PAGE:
Addessi, a researcher at the Institute of Cognitive Sciences and Technologies in Rome, Italy, tested whether her capuchins could understand the value of monkey money, and then use it to buy the greatest amount of food.
Physicists Discover Inorganic Dust With Lifelike Qualities, Science Daily
The findings hint at the possibility that life beyond earth may not necessarily use carbon-based molecules as its building blocks. They also point to a possible new explanation for the origin of life on earth.
Could extraterrestrial life be found in particles of interstellar dust (like that which obscures the giant molecular cloud DR21, shown here in an infrared image taken recently by the orbiting Spitzer Space Telescope)? (Credit: A. Marston (ESTEC/ESA) et al., JPL, Caltech, NASA)
Life on earth is organic. It is composed of organic molecules, which are simply the compounds of carbon, excluding carbonates and carbon dioxide. The idea that particles of inorganic dust may take on a life of their own is nothing short of alien, going beyond the silicon-based life forms favoured by some science fiction stories.
Helices Swirl In Space-Dust Simulations - Plasmas Put A New Twist On Life, PhysicsWorld
Swirling clouds of dust in space could harbour something akin to life -- according to computer simulations done by physicists in Russia, Germany and Australia. The simulations suggest that under certain conditions, dust particles could join together to form double-helix structures similar to DNA and even divide to create two identical copies of the same structure. Although the simulated dust is inorganic and so does not contain the carbon-based molecules found in all life on Earth, the researchers believe that their results hint at the possibility that inorganic life could exist elsewhere in the universe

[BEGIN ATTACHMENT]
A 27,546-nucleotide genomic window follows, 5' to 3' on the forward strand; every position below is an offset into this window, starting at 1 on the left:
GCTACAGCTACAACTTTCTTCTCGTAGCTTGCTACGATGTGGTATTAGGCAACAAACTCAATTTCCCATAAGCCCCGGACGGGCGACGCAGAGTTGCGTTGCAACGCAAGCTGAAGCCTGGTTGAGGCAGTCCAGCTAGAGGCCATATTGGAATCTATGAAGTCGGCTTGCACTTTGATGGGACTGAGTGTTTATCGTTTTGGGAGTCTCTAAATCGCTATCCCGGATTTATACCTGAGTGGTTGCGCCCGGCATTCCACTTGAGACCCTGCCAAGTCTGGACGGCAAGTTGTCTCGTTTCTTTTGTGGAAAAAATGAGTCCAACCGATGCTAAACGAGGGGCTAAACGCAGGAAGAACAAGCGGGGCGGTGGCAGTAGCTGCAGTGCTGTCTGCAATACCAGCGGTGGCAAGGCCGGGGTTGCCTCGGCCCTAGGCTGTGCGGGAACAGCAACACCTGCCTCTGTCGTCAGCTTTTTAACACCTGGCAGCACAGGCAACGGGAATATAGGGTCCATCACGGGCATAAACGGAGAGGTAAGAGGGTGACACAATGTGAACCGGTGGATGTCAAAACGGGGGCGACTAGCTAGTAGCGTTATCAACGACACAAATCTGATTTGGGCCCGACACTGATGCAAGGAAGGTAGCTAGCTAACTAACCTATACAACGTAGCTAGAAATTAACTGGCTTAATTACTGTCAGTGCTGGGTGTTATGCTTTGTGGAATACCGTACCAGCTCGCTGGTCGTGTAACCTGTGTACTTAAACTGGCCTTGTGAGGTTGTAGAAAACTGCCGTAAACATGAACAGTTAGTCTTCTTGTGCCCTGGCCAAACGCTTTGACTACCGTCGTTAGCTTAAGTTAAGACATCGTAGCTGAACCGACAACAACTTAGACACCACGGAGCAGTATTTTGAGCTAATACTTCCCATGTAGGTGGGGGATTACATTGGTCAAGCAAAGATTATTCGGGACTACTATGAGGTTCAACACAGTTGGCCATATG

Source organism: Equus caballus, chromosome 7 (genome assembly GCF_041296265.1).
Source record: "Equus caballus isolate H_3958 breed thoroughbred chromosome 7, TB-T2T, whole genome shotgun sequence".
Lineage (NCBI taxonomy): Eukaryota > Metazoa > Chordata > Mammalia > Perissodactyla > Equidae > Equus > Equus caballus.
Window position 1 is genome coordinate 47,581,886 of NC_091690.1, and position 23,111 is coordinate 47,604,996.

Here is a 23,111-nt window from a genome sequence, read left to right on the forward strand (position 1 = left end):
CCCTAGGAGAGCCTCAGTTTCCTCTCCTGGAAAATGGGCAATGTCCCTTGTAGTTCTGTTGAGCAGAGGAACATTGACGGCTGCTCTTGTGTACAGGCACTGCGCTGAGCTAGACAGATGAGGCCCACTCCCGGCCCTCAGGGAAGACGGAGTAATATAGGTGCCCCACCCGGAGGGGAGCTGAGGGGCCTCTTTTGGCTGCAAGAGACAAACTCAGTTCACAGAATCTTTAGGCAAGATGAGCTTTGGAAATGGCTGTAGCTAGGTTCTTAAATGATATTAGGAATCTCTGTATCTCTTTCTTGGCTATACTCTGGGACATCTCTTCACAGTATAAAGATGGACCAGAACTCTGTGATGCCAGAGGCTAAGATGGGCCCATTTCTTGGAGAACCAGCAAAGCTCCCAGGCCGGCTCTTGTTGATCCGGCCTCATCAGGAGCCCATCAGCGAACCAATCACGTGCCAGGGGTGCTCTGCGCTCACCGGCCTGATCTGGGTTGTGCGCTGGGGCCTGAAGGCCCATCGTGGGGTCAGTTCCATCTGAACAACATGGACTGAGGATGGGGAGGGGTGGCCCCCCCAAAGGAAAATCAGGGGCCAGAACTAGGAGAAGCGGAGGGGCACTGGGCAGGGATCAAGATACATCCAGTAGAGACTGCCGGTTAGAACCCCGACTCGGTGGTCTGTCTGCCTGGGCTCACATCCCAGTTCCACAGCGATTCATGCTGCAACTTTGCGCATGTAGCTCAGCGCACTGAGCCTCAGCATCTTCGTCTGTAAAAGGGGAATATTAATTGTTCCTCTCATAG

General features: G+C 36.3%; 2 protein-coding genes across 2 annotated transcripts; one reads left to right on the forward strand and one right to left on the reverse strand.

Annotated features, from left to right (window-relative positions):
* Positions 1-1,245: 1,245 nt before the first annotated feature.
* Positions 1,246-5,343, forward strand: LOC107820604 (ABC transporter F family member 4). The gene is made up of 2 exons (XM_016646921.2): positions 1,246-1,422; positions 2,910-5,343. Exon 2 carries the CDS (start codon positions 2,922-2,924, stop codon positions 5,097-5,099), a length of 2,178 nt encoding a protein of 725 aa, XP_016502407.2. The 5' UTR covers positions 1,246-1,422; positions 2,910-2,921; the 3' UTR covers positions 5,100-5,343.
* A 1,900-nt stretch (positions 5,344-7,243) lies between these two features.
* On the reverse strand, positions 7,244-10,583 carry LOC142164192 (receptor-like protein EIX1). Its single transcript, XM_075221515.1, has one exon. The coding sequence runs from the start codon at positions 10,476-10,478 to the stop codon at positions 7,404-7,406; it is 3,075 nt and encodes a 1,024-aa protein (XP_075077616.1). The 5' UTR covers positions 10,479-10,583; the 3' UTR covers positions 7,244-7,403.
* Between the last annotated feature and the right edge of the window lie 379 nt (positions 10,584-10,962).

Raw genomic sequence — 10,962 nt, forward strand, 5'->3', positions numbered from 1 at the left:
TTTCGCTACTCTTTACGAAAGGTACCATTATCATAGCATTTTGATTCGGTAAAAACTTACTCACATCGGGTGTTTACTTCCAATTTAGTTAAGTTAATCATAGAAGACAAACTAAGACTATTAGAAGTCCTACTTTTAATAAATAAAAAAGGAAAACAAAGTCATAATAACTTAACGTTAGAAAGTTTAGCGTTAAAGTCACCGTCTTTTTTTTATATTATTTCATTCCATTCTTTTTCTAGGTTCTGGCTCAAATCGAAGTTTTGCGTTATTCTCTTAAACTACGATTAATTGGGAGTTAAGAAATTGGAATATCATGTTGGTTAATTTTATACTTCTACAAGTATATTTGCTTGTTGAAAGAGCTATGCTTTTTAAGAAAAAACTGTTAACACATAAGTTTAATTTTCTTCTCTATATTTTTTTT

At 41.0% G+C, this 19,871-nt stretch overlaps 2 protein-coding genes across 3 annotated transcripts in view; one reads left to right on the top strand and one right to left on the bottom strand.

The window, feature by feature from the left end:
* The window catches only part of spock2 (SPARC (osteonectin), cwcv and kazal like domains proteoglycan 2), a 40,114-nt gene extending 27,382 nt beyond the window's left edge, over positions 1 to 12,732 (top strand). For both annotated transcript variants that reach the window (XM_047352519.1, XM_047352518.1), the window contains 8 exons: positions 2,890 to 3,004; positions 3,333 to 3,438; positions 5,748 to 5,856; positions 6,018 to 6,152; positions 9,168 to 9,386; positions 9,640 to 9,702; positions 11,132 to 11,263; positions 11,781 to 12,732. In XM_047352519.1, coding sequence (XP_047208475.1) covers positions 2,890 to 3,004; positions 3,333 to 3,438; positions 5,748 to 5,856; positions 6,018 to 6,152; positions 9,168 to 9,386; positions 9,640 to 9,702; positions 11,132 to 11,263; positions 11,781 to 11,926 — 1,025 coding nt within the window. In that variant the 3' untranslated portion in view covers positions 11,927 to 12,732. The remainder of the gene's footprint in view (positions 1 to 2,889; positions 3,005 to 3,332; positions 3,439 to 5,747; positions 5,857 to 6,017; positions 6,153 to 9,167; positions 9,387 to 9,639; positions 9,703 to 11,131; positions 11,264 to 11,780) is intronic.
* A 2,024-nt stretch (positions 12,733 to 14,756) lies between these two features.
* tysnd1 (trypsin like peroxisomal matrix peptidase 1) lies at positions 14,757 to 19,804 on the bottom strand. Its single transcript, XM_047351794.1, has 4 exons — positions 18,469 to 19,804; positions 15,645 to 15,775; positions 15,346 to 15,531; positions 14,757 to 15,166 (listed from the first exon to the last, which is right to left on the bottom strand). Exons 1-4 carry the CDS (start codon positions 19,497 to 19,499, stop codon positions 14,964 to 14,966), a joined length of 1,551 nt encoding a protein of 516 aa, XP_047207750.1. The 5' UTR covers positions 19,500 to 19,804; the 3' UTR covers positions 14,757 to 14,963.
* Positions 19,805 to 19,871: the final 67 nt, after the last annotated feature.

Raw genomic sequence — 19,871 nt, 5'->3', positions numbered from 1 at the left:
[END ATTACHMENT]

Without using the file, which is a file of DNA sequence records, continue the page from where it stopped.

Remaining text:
Sketch of how two different helical structures (two columnar structures on the left) could interact via a vortex of dust (oblong structure between the two columns). In this example the two resultant helical structures (on the right) are identical.
Molecular Evolution: Resurrected Proteins Reveal Their Surprising History, Science
Excerpts: (...) researchers report that they resurrected a protein from ancient fish that swam the oceans some 450 million years ago and then worked out the protein's atomic structure. By comparing the protein to more modern versions and doing some deft detective work, they crafted something like a movie of the sequence of key mutations that enabled the ancestral protein to take on new modern functions.(...)